Their prospects will be influenced by the Conservative Government’s performance, particularly how sensitively it handles its responsibilities towards Scotland. After exploring the disastrous cul-de-sac of ‘muscular unionism’, the UK Government, under Michael Gove’s guidance, is developing a more engaged and co-operative approach to the union. Moreover the Johnson Government is not conventionally Tory. At the next General Election its policy prospectus will be targeted towards retaining the support of Red Wall voters, whose concerns are similar to the Scottish voters Douglas Ross needs to win over.

Ross has been written off too quickly by many. Ruth Davidson struggled for a couple of years before she hit her stride. And Ross has faced the added difficulty that he became leader during the pandemic. He’s tough, principled and down to earth, and possessing a lively wit, which could be developed into a potent political weapon. And like Davidson, he doesn’t fit the caricature of a Tory painted by the party’s opponents.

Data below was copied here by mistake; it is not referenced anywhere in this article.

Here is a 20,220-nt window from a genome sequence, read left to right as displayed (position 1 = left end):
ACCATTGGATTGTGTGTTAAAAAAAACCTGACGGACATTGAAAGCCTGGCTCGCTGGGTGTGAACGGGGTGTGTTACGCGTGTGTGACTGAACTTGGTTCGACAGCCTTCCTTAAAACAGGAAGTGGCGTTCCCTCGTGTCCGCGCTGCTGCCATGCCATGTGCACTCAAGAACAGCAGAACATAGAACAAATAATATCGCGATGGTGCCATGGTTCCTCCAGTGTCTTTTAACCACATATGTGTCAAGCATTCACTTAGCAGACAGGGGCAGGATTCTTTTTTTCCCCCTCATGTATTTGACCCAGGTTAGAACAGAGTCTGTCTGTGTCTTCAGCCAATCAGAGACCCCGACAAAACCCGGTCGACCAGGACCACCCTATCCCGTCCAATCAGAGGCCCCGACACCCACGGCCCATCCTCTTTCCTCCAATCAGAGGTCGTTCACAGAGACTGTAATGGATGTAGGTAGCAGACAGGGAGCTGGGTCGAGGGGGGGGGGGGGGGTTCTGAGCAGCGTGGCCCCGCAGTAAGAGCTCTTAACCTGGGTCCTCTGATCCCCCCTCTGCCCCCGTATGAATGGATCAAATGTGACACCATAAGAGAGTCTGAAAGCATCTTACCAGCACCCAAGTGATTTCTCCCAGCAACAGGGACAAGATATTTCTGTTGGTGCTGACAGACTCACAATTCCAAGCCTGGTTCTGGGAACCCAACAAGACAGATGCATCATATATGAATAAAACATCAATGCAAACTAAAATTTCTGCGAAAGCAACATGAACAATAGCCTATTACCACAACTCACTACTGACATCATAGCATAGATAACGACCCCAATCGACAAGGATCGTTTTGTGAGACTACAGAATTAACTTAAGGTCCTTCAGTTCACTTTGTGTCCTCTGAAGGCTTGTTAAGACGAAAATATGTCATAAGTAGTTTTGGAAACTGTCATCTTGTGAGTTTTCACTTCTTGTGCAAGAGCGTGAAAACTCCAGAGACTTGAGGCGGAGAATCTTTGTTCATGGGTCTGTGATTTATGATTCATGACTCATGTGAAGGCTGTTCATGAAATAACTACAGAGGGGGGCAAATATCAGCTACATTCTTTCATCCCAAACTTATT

Labour, meanwhile, are still in denial about how they lost their Scottish stronghold. They continue to take for granted that Labour values – whatever they are these days – are also Scotland’s. And they hope another ‘offer’ of yet more powers will provide them with a distinctive edge.

Surely the task of the next five years is to rediscover how the UK’s nations and regions can work together more closely on practical initiatives of mutual benefit, not take more steps leading to their further estrangement? Scotland needs bold, fresh policy ideas in 2022, not more constitutional navel-gazing.

Andrew Dunlop was an adviser to former Conservative prime minister David Cameron during the 2014 independence referendum